It happens more often than we might think: Complications from surgery leave patients worse off than they were before they had it.
In the majority of such cases, there were few or no options to the surgery, and the risks were acceptable. It was do or die.
But when life-altering complications arise after elective plastic surgery, patients are often left with a sense of regret along with grief and misery — assuming they survived.
Consider the extreme case of comedienne Joan Rivers, who died from complications during what seemed like a routine facelift. It was elective surgery that she felt she had to have. But if she had not had it — and was willing to live with something less than a flawless face — she might still be entertaining us with her special brand of humour.
The Internet is full of photos and stories about facelifts gone wrong. Not so common are the stories of other plastic surgery procedures that have left patients worse off than they were before, such as sexual reassignment surgery. There has been “a boom in demand,” writes Dawn Ennis in a piece on the GoMag site with the headline “This Is So Hard”: Coping with Complications from Gender Affirmation Surgery.
It’s a subject that hasn’t been getting a lot of ink in the mainstream media — yet. But you will probably be hearing more about it now.
Says Dawn Ennis — a veteran U.S. mainstream journalist and former ABC News producer (and a personal friend) — in a Facebook post about her article:
I didn’t write this to scare anyone, but to shine a light on something so few people talk about. Surgery, no matter what kind, is always difficult, and gender affirmation surgery is no exception. The odds aren’t known, but because of shame and a desire to paint a positive picture, these stories are generally only told in hushed tones. What I wondered was what happens to the people who are on the losing end of the statistic? This is the answer to that question.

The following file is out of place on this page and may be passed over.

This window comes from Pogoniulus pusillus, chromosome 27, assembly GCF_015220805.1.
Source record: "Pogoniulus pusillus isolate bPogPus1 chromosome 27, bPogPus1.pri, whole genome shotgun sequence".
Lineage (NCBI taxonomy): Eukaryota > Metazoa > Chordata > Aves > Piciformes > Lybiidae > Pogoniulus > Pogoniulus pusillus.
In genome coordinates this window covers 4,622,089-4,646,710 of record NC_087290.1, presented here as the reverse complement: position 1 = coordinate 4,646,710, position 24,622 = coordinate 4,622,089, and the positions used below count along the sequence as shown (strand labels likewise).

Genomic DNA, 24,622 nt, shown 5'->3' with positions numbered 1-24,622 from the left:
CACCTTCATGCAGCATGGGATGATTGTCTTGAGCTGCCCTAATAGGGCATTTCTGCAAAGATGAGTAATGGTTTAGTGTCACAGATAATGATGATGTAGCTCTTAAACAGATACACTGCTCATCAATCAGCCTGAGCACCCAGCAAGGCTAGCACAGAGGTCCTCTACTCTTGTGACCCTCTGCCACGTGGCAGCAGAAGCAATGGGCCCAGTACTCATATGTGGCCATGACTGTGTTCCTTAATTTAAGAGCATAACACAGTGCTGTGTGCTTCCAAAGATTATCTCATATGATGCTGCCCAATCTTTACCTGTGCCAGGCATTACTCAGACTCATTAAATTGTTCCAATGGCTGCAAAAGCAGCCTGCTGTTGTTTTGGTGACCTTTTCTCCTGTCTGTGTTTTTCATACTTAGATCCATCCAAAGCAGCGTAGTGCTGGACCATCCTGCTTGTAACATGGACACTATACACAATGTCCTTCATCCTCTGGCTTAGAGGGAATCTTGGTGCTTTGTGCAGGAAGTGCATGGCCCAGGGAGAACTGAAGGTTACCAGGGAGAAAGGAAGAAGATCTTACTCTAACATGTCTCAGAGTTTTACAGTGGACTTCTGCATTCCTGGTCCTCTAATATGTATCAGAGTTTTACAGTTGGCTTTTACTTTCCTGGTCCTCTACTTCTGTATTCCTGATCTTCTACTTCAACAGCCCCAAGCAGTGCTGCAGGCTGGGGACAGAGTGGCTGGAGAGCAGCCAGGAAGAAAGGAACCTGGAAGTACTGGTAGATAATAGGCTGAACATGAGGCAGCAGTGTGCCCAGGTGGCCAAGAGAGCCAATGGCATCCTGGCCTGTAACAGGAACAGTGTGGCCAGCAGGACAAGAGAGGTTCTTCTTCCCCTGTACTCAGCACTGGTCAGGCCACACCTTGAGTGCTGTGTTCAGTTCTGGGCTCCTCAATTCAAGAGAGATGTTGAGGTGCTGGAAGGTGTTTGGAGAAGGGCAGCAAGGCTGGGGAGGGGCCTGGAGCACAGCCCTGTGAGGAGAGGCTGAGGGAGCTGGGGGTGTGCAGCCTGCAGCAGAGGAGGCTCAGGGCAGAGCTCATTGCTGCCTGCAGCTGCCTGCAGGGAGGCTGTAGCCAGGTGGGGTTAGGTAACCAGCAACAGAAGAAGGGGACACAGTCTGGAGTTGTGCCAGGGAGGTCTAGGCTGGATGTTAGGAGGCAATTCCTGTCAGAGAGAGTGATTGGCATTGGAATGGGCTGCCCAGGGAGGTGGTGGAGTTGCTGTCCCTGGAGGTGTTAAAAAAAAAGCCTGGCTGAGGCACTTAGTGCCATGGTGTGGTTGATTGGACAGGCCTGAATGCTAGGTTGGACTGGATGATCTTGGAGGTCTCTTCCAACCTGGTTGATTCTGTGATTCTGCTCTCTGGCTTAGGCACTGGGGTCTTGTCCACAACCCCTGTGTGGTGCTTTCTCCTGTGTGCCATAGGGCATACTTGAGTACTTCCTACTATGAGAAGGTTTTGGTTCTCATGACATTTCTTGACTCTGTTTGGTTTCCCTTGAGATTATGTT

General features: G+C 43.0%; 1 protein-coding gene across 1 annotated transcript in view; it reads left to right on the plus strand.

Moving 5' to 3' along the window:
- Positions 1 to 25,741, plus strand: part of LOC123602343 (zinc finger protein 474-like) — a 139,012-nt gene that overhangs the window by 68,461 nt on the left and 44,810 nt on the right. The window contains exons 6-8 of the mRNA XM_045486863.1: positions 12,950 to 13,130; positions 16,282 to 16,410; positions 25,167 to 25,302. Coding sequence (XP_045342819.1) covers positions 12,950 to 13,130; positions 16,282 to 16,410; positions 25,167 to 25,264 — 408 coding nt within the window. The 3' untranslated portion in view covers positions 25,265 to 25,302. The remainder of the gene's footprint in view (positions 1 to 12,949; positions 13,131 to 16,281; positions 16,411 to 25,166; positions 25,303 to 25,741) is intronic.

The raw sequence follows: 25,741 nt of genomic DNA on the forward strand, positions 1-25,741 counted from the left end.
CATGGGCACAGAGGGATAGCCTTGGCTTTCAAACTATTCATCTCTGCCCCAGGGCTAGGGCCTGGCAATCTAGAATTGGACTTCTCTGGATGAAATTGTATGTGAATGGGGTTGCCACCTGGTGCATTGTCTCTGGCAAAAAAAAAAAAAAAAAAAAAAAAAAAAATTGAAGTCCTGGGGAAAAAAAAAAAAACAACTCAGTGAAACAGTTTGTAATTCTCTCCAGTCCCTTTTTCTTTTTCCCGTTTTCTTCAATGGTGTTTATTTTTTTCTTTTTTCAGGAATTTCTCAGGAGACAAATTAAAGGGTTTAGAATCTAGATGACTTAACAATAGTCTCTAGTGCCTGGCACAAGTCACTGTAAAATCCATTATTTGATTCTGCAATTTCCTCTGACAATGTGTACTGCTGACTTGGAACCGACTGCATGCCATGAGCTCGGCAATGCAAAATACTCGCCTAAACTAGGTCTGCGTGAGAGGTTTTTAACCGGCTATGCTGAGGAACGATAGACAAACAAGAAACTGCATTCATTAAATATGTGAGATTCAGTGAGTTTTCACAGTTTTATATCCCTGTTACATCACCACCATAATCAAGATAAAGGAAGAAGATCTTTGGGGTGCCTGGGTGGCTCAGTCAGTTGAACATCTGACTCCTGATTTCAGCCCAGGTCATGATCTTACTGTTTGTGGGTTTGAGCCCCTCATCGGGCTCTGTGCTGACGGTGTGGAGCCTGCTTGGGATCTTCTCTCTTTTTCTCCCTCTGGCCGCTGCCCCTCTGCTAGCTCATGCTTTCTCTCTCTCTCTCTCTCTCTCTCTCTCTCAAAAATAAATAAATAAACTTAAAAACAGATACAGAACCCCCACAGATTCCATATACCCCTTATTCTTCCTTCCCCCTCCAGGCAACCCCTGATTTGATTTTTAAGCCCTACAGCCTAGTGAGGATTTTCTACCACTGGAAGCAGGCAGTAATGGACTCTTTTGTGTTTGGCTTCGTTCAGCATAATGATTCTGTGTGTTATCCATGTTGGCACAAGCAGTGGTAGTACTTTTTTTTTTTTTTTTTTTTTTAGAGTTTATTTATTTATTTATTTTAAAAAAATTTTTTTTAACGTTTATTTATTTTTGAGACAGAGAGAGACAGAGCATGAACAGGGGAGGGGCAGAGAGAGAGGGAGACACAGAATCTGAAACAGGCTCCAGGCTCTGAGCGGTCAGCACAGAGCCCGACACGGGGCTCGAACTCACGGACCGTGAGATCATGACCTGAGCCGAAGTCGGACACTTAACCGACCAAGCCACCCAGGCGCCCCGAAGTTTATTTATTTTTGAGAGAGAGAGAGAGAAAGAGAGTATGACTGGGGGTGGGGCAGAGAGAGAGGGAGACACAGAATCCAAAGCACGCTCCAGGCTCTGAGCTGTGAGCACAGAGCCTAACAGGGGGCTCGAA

Personally, I know many who have had this particular surgery, both MtF (male-to-female) and FtM (female-to-male) people, and the vast majority have had some complications afterward, some very serious to the point of ruining their lives.
But just as many people flock to plastic surgeons for facelifts, dismissing possible complications, trans people around the world are gambling with sexual reassignment surgery because they feel they absolutely must have it and the risk is worth it. Even those who suffer afterward with post-op complications are reluctant to say they regret having the surgery, Dawn writes.
I do know of cases, though, in which trans people have expressed serious regret, saying they wouldn’t have had the surgery if they had known it would leave them with physical disabilities and, in two particular cases, with job loss and institutionalization in a mental health facility.
Canada has taken steps to make it easier for transgender people: in most (if not all) jurisdictions, trans people can change their gender identity from the one given at birth along with their names by simply filling out some forms. Sexual reassignment surgery is no longer a prerogative.
This all came about after lobbyists and members of the trans community pointed out that people shouldn’t have “to mutilate” their bodies, that gender identity should be enough to be accepted in society.
But many trans people still want to have the surgery, and to take the risks.
Before you comment here on my post, please have a read of Dawn’s piece.
Photo: Image from page 511 of “A reference handbook of the medical sciences, embracing the entire range of scientific and practical medicine and allied science” (1913) Photo credit: Internet Archive Book Images via Foter.com / No known copyright restrictions